But, I really feel as though I will rock at tailgating for varsity football games, hosting sleepovers, chaperoning dances and giving advice to wayward teenagers whose own moms aren’t cool enough to tell about experiments with Zima and Jolly Ranchers or about brewing girl feuds on Instagram.

I don’t know why the Universe didn’t just allow me to give birth to 14-year olds.  I don’t know what to do with my children until that point.  Right now they are running around the room using a remote control and an old telephone to “zap” one another in some sort of faux galactic war.  I don’t really know how to take part in this.  But, they seem fine without me taking part in it at all.  Some piece of my heart, though, tells me that I am supposed to pick up that hairbrush over there, tell them that it is the ultimate celestial laser launch rocket that was invented to destroy the galactic war once and for all, run after my tiny fighting space pirates, and declare my interstellar victory as we all fall, laughing, into a pile of pillows and stuffed bears.  I could pretend, but in the end, this is just not who I am at my core.

So, I wonder if I am supposed to fake it.  Or if I am supposed to just go ahead and be me.  I want to be the awesome fun mom who dresses in a superhero cape or mentions building a snowman before the kids do.  But, I wonder if this is contrary to what I have been teaching my children about how to be honest about themselves.

IS this really what most be “above all” else?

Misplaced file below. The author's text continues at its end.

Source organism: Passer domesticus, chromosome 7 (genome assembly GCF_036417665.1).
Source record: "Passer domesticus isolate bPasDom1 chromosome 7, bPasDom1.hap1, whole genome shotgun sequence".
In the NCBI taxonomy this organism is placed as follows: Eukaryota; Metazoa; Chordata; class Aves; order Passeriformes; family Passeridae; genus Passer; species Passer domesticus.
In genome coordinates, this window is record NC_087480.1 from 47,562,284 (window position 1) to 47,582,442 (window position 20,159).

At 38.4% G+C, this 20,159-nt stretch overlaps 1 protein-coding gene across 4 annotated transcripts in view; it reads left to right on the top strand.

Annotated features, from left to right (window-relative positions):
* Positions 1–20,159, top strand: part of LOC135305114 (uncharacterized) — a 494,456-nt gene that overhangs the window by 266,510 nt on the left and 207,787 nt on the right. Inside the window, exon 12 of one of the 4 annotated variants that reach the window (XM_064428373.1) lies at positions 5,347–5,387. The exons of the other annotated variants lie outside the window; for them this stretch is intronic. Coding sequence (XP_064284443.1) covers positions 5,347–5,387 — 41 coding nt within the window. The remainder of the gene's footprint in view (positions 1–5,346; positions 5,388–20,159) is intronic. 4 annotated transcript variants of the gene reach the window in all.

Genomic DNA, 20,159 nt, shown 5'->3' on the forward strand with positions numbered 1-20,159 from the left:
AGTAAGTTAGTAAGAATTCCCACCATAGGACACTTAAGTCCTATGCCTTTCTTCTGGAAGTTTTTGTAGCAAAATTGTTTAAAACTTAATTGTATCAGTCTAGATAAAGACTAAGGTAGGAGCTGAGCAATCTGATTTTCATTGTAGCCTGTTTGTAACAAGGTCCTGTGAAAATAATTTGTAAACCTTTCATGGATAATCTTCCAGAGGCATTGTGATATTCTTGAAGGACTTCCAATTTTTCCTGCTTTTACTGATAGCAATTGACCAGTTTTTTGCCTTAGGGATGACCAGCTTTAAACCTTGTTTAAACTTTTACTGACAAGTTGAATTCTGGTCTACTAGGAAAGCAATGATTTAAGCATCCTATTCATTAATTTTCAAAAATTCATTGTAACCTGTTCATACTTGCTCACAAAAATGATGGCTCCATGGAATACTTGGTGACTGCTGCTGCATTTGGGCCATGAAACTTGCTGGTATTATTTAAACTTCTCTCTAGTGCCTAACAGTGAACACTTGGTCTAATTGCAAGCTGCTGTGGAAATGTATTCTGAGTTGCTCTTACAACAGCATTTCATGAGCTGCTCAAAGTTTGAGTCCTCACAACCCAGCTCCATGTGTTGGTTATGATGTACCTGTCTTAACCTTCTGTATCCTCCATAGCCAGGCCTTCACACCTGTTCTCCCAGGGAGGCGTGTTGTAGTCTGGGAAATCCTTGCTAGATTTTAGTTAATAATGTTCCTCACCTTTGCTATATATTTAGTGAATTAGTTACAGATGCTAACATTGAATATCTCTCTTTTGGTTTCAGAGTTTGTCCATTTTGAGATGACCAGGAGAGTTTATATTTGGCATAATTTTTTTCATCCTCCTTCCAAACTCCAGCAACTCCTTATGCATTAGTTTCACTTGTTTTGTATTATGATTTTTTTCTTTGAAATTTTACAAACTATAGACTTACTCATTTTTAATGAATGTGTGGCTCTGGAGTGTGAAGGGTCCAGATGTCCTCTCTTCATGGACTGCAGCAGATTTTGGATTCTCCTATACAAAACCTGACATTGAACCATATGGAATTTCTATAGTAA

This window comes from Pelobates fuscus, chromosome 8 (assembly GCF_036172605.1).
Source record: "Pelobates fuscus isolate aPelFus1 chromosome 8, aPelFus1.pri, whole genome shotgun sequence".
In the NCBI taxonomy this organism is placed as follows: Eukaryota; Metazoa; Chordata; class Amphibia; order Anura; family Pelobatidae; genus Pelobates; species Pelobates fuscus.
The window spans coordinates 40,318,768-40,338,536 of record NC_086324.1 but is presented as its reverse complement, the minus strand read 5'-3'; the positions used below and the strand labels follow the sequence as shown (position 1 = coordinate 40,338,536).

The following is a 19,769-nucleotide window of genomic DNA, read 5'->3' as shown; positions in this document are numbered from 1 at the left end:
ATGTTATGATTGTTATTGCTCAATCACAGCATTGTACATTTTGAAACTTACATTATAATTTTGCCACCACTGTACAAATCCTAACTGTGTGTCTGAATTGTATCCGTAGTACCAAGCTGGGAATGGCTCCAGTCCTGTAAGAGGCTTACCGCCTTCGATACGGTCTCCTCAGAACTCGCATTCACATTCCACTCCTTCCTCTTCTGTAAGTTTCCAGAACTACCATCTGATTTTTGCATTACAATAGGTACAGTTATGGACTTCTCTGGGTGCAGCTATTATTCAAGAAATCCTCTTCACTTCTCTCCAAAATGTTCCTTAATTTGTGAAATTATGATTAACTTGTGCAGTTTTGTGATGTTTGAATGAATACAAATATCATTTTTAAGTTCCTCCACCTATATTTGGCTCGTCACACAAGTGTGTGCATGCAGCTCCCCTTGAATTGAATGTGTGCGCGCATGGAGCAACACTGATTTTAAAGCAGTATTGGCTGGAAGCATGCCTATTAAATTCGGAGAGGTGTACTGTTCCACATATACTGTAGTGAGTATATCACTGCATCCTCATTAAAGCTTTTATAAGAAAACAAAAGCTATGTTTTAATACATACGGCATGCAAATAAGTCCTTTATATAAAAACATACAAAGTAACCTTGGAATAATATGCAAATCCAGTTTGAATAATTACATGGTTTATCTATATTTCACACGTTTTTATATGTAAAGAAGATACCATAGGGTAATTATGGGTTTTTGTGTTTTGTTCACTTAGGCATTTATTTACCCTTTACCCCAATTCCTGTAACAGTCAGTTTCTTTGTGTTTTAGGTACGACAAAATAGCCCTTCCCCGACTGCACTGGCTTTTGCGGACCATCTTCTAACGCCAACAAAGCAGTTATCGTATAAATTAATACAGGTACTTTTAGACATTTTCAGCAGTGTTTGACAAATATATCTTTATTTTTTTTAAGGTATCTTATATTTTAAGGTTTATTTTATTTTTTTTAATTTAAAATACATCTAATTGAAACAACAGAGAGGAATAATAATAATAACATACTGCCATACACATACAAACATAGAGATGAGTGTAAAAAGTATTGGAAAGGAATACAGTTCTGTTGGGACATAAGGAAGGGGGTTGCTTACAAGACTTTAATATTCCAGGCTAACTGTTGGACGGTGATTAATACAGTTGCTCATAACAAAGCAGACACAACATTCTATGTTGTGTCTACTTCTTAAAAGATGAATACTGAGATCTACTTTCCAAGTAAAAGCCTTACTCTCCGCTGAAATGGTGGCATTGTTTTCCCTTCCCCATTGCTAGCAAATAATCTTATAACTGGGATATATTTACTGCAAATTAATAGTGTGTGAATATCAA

The lessons I teach my children about being true to themselves, I believe, is one of the most critical lessons I can give them.  Am I supposed to follow my own advice or do a “better” job at being “better” with kids?  And, what does that really mean, anyway?

I know that no matter what I do, my children will eventually end up blaming me for something in some therapy session years down the road.  That’s what we all end up doing, anyway, right?  But, I would like to think that I did everything I could to send the right messages, be the right example and provide the best childhood for them that I could.

That’s a Wilde thought for ya.

Until then, I am going to go find my youngest kid some rainboots so that we can all go for a walk and splash in puddles.  I will probably whine on the inside that I am cold and dirty and cranky.  But, the kids will have smiles.  And, tomorrow, I can figure out whether I need to learn how to make Christmas ornaments out of pipe cleaners and Cheerios or not.

Should I Move to Australia?

Work sucks.

We all know it.

It turns out it sucks worst here in the United States, especially for women, and most especially for women with families, it seems.

“Did you know that 138 nations mandate vacation time by law? But, one of them isn’t the ‘Republic of here,'” said Bill Maher on the June 15, 2012 episode of Real Time with Bill Maher.

He went on to note that “in England, you get 28 paid vacation days a year. In Switzerland, you get 20. In Sweden, you get 25.”  Currently, I have “earned” 10 vacation days for the next year (July 1, 2012-June 30, 2013).  I have so few because I have had vacation days deducted from those “earnings” since I opted to take a maternity leave within the past work cycle.

But, it seems as though I was even lucky to have been afforded the privilege of taking unpaid maternity leave and being charged with sick, vacation and personal days in the process.  Many other new mothers don’t even get that.  And, I appear to be enormously fortunate and in the vast minority in the fact that I even get those 10 vacation days at all.